The 64-year-old president of Turkmenistan, Gurbanguly Berdymukhammedov, last week announced that early elections will take place next month. Originally scheduled for 2024, the snap poll will likely result in his 40-year-old son, and deputy prime minister, Serdar Berdymukhammedov becoming president.
Considering that Turkmenistan sits in the heart of the Eurasian landmass, has the world’s fourth largest proven natural gas reserves and shares a 1,150 km border with Iran and an 800 km border with Afghanistan, one would think that what is happening there would be of interest to policymakers. Sadly, with so many other geopolitical challenges around the world, the announcement of the de facto handover of power barely registered in the international media.
The last presidential “elections” to take place were in 2017. President Berdymukhammedov won his third, and what appears to be final, seven-year term with 97 percent of the vote. Berdymukhammedov also holds the positions of prime minister and speaker of Turkmenistan’s upper house in parliament. He tightly controls the judiciary, the legislature, the economy, social services and the mass media. The government tends toward isolationism in international affairs. It pursues a foreign policy it describes as “permanent neutrality.”
Even though the country is blessed with an abundance of energy resources, food lines have been known to pop up around the country in recent years. Turkmenistan is one of just a handful of countries in the world (with North Korea being among the others) that has reported no cases of COVID-19 to the World Health Organization. Even so, experts believe that the country has already experienced at least three waves of the virus.
If Serdar does take power from his father next month, he will have a full in-tray. In theory, Turkmenistan should be one of the wealthiest countries in the world. In reality, it is one of the poorest. The biggest challenge will be getting the economic situation under control. A combination of political and economic mismanagement by Turkmenistan’s elites has left the country in a perpetual crisis. Currency depreciation, autarkic policies and limited spending on public services have led to economic stagnation. It is likely that the pandemic, even though officially not acknowledged by the government, has had a negative impact on society and the economy.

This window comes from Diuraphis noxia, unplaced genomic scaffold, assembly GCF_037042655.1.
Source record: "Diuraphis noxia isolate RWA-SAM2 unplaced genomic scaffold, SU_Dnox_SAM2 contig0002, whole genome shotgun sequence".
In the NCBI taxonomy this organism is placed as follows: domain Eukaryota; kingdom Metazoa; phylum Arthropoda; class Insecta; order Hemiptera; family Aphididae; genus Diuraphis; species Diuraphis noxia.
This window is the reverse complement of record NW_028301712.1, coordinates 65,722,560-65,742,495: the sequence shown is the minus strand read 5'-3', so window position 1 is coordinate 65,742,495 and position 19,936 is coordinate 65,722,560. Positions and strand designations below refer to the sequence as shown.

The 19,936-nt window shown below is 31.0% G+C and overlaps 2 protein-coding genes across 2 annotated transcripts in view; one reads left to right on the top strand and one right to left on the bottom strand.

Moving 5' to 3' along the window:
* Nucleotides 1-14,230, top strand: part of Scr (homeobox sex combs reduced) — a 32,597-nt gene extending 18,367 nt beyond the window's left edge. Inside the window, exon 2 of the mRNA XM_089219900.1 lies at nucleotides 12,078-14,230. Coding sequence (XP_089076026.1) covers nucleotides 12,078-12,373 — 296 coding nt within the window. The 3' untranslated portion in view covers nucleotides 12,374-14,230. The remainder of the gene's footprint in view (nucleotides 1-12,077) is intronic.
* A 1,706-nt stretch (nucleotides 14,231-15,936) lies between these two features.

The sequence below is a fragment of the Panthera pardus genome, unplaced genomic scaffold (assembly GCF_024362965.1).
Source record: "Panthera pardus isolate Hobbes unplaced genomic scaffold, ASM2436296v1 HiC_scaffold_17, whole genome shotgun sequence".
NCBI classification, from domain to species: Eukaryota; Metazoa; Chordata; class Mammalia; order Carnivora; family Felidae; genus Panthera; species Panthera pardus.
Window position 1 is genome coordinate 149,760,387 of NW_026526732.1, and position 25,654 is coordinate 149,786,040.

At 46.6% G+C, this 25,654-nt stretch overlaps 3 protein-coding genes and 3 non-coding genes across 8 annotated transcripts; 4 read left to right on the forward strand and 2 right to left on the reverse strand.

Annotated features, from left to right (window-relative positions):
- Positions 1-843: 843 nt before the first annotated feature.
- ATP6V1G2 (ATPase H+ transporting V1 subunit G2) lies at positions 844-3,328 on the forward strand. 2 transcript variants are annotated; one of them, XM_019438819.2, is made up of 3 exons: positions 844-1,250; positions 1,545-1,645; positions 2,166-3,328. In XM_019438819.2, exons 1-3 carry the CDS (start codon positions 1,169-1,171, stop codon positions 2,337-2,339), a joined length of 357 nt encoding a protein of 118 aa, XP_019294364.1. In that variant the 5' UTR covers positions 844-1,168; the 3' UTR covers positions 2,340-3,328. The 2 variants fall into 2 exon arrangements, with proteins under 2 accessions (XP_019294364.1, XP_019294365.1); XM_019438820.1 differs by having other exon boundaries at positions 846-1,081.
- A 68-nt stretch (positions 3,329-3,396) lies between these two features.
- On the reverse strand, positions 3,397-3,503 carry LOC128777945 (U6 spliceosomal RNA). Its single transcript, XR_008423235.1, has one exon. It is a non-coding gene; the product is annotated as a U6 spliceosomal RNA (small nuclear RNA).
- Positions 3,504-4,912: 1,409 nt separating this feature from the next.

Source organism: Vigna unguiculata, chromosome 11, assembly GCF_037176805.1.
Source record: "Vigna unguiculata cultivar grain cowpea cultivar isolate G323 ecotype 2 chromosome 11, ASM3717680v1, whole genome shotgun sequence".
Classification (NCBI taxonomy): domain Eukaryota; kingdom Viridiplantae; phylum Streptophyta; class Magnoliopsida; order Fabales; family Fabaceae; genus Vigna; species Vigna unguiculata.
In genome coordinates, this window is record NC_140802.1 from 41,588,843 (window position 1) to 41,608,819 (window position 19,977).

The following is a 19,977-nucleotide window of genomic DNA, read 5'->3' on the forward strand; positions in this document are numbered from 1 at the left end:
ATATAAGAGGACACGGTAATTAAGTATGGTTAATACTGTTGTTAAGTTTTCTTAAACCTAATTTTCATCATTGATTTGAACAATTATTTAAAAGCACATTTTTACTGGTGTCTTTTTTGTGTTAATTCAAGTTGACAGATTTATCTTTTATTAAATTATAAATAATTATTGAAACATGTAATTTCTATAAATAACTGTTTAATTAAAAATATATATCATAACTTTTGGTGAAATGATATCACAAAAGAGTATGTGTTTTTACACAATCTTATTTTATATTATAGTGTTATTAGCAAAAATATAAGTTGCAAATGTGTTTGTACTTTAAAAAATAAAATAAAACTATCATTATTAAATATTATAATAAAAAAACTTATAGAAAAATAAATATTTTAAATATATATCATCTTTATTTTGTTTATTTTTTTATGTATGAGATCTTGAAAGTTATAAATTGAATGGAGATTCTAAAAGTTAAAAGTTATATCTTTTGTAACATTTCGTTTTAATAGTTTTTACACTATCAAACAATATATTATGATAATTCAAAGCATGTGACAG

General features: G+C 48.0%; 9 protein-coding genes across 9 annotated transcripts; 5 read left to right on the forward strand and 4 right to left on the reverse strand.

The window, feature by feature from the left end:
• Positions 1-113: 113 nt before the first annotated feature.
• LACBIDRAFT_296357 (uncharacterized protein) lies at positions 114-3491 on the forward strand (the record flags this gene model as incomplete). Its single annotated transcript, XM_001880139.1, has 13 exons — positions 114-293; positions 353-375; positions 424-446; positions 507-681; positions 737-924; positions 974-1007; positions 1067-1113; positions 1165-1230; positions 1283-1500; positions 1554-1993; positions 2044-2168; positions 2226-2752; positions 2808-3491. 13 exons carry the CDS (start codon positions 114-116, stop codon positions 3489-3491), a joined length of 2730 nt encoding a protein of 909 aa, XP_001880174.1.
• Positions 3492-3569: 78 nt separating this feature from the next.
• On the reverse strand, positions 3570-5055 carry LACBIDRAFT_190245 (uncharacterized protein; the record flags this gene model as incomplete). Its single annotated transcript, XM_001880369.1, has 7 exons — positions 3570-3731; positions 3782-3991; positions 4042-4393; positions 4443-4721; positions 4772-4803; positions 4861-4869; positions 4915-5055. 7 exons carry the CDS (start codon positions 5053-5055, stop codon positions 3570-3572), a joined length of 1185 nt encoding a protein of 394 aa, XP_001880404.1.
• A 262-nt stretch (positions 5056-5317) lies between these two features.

International investors that could enter the country are reluctant to do so because little has been done to improve the business climate and privatize state-owned industries. Rigid labor regulations and the near-complete absence of property rights further limit private sector activity. On an optimistic note, Turkmenistan is rich in natural resources. If correct policies are pursued by the next leader, then the country might be able to slowly but surely turn its dire economic situation around.
Turkmenistan holds some of the world’s largest natural gas reserves, but a lack of infrastructure, combined with an isolationist foreign policy, means there are only a few options for exporting these resources to the rest of the world. Currently, Turkmenistan’s gas exports rely heavily on China and, to a lesser extent, Russia. There are two potential pipeline projects that can help Turkmenistan diversify its gas exports and potentially boost the economy. The first is the Trans-Caspian Gas Pipeline that could connect it to European markets. This project is particularly important at a time when Europeans are looking to diversify their energy imports.
The second project is the Turkmenistan-Afghanistan-Pakistan-India Pipeline. This project has been in the works for years, but very little progress has been made due to a lack of security in Afghanistan. Although the de facto Taliban leadership in Kabul is supportive of the TAPI project, the pipeline is still many years away from becoming a reality. Serdar is President Berdymukhammedov’s only son. In recent years, he has held numerous positions in the armed forces and government. Most international observers have long believed that he has been groomed to take over the presidency.
Younger and new leadership at the very top might signal a change in Turkmenistan’s approach to economic policy and international affairs, but it will not be easy. Big changes are likely to take place in Turkmenistan in the coming months and years. Whether or not these changes will be positive is anyone’s guess. For the sake of the Turkmen people and the stability of the region, let us hope that they are.